Bully is a cinematic documentary following five families and their struggles as they battle the fact their children are tormented by bullying. It is driven by the steadfast passion the parents have brought to the issues and the bravery showed by those involved. Their aggressive push to affect a change is followed over the course of a school year.
Among the stories are two families who have lost children to suicide, a family struggling to find a fit for their lesbian daughter, and a mother anxiously waiting for her 14-year old daughters sentencing. The movie shows the vague and irreproachable issue that is bullying in schools and the lackluster effort being put forth to reverse it. Bullying has become an acceptable behavior written off as simply “boys will be boys” and “every school has this sort of problem.”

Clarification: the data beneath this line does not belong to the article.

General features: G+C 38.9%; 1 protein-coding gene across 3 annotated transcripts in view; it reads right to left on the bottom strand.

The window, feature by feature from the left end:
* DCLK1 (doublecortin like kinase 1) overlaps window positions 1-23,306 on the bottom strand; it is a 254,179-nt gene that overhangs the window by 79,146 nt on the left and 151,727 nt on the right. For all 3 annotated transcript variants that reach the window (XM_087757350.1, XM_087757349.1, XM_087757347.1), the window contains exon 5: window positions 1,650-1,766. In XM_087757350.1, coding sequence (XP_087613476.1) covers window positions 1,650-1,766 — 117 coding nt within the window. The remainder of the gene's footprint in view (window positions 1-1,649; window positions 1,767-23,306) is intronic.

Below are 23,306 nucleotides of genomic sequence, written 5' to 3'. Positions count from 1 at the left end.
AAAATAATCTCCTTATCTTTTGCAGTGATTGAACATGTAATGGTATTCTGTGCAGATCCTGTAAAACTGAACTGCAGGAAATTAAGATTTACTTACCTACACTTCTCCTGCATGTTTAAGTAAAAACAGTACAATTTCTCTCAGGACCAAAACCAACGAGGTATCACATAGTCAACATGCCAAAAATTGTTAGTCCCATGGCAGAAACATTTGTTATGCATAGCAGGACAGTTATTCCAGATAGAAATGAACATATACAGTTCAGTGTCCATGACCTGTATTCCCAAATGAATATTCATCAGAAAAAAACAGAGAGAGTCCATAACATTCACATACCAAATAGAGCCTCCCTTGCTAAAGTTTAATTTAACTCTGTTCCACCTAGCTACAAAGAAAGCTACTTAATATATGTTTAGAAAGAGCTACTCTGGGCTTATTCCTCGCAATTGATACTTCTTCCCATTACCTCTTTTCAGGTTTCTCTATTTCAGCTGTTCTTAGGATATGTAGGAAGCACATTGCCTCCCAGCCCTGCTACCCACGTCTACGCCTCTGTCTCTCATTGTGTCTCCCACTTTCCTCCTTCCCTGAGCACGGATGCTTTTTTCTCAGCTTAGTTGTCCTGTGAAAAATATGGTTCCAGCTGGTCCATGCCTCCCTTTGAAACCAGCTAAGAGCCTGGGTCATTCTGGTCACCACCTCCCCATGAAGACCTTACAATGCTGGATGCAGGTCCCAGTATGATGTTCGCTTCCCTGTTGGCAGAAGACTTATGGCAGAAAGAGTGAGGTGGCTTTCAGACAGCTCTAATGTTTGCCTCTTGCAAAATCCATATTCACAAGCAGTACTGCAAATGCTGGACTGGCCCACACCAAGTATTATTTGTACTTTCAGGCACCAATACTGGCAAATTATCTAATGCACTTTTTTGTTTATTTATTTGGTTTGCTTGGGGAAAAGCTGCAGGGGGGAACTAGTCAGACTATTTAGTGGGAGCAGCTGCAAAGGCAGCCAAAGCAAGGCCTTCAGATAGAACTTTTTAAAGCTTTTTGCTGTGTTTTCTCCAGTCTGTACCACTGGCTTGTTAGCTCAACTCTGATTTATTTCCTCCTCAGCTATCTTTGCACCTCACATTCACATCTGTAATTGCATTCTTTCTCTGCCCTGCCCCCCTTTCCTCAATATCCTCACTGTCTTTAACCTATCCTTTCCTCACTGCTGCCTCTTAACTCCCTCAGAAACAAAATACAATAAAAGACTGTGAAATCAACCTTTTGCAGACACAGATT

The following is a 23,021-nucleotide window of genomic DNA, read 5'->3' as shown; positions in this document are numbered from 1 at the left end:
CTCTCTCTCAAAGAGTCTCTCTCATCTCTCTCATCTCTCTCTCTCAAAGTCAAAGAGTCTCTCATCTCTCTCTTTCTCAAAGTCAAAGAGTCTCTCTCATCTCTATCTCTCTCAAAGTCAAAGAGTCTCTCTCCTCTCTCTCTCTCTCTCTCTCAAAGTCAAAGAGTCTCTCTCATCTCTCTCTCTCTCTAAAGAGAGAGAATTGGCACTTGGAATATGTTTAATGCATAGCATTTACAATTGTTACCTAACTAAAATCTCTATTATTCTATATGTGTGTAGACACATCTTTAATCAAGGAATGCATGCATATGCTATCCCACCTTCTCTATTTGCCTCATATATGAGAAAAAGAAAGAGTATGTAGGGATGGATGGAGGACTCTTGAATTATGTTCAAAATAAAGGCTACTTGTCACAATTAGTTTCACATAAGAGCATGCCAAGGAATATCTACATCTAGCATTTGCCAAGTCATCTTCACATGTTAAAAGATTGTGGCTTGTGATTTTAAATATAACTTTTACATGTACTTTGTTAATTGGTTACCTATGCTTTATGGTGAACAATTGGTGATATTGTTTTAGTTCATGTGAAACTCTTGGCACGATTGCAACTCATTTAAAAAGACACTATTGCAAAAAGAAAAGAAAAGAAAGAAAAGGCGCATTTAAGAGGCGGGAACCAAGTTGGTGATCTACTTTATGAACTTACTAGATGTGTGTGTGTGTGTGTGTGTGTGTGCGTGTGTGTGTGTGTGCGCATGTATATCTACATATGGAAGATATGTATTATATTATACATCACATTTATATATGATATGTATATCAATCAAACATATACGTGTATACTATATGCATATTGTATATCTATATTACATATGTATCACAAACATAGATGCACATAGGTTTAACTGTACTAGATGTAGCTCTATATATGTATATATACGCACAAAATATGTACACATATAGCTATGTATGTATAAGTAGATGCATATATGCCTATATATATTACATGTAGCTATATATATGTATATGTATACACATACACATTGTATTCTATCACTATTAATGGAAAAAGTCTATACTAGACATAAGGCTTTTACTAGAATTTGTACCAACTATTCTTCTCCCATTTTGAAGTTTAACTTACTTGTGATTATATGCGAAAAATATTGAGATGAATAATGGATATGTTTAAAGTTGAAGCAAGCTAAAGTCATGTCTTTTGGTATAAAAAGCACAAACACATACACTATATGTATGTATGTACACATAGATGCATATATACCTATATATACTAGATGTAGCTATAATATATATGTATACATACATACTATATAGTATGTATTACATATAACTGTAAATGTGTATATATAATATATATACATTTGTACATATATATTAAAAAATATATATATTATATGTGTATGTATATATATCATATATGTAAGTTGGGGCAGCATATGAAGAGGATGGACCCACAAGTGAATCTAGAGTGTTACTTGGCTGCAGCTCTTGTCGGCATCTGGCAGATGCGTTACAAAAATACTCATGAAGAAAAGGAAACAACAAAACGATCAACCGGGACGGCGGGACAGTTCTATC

Bullying, it’s a constantly evolving monster as old as organized schooling itself. It torments innocent victims in a variety of ways, taking advantage of new technology, spreading like wild fire, and striking at the hearts of those in its sights. It’s a problem that does exist in every school to some degree. Mashing hundreds of kids into a building for hours on end isn’t the best combo for a civilized utopia. It’s just common sense. The challenge comes with how bullying is handled and to what extent it is looked into and extinguished. From what I saw in the film, it’s not being done properly. Thankfully, this film is doing a great job of trying to start the fire in schools, communities, and cities to take a stand against bullying.
Here is the Stand for the Silent facebook page.
Personally, I’ve had moments on both sides of the equation, bully and victim. I won’t lie, being a foot taller than kids in has its advantages (anyone who was on the ice with me the first year contact was allowed can probably vouch for those “advantages”.) At the same time I’ve been at the brunt of some jokes and felt down after school. I’m thankful for my parents bringing me up properly, supporting me when I was down, and deflating my ego when needed.
I think everyone needs to see this movie, and spread the word. 9/10
Stand for the Silent,